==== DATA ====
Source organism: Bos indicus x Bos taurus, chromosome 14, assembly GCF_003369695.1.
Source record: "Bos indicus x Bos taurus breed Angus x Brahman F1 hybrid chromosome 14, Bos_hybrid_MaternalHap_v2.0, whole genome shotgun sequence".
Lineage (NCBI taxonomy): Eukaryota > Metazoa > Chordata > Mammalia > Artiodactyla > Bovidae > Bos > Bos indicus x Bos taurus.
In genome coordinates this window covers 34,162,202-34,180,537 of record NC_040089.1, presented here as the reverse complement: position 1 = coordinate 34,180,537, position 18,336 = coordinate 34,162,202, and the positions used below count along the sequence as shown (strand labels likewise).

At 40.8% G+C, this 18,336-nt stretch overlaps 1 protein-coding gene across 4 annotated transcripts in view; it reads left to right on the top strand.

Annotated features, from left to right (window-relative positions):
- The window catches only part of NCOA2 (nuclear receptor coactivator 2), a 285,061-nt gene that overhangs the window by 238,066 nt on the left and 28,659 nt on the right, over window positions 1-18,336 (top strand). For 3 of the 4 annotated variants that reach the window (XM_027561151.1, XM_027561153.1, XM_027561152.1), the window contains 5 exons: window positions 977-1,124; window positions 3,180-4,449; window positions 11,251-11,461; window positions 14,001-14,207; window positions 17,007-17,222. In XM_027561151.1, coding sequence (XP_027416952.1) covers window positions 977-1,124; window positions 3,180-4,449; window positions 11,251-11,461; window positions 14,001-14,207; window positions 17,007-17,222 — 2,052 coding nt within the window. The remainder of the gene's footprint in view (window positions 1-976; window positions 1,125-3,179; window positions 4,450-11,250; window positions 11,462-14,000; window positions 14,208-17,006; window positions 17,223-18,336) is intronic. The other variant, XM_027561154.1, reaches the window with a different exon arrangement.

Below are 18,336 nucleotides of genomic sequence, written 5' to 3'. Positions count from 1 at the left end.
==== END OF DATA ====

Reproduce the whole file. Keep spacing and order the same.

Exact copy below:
Source organism: Bos indicus x Bos taurus, chromosome 14, assembly GCF_003369695.1.
Source record: "Bos indicus x Bos taurus breed Angus x Brahman F1 hybrid chromosome 14, Bos_hybrid_MaternalHap_v2.0, whole genome shotgun sequence".
Lineage (NCBI taxonomy): Eukaryota > Metazoa > Chordata > Mammalia > Artiodactyla > Bovidae > Bos > Bos indicus x Bos taurus.
In genome coordinates this window covers 34,162,202-34,180,537 of record NC_040089.1, presented here as the reverse complement: position 1 = coordinate 34,180,537, position 18,336 = coordinate 34,162,202, and the positions used below count along the sequence as shown (strand labels likewise).

At 40.8% G+C, this 18,336-nt stretch overlaps 1 protein-coding gene across 4 annotated transcripts in view; it reads left to right on the top strand.

Annotated features, from left to right (window-relative positions):
- The window catches only part of NCOA2 (nuclear receptor coactivator 2), a 285,061-nt gene that overhangs the window by 238,066 nt on the left and 28,659 nt on the right, over window positions 1-18,336 (top strand). For 3 of the 4 annotated variants that reach the window (XM_027561151.1, XM_027561153.1, XM_027561152.1), the window contains 5 exons: window positions 977-1,124; window positions 3,180-4,449; window positions 11,251-11,461; window positions 14,001-14,207; window positions 17,007-17,222. In XM_027561151.1, coding sequence (XP_027416952.1) covers window positions 977-1,124; window positions 3,180-4,449; window positions 11,251-11,461; window positions 14,001-14,207; window positions 17,007-17,222 — 2,052 coding nt within the window. The remainder of the gene's footprint in view (window positions 1-976; window positions 1,125-3,179; window positions 4,450-11,250; window positions 11,462-14,000; window positions 14,208-17,006; window positions 17,223-18,336) is intronic. The other variant, XM_027561154.1, reaches the window with a different exon arrangement.

Below are 18,336 nucleotides of genomic sequence, written 5' to 3'. Positions count from 1 at the left end.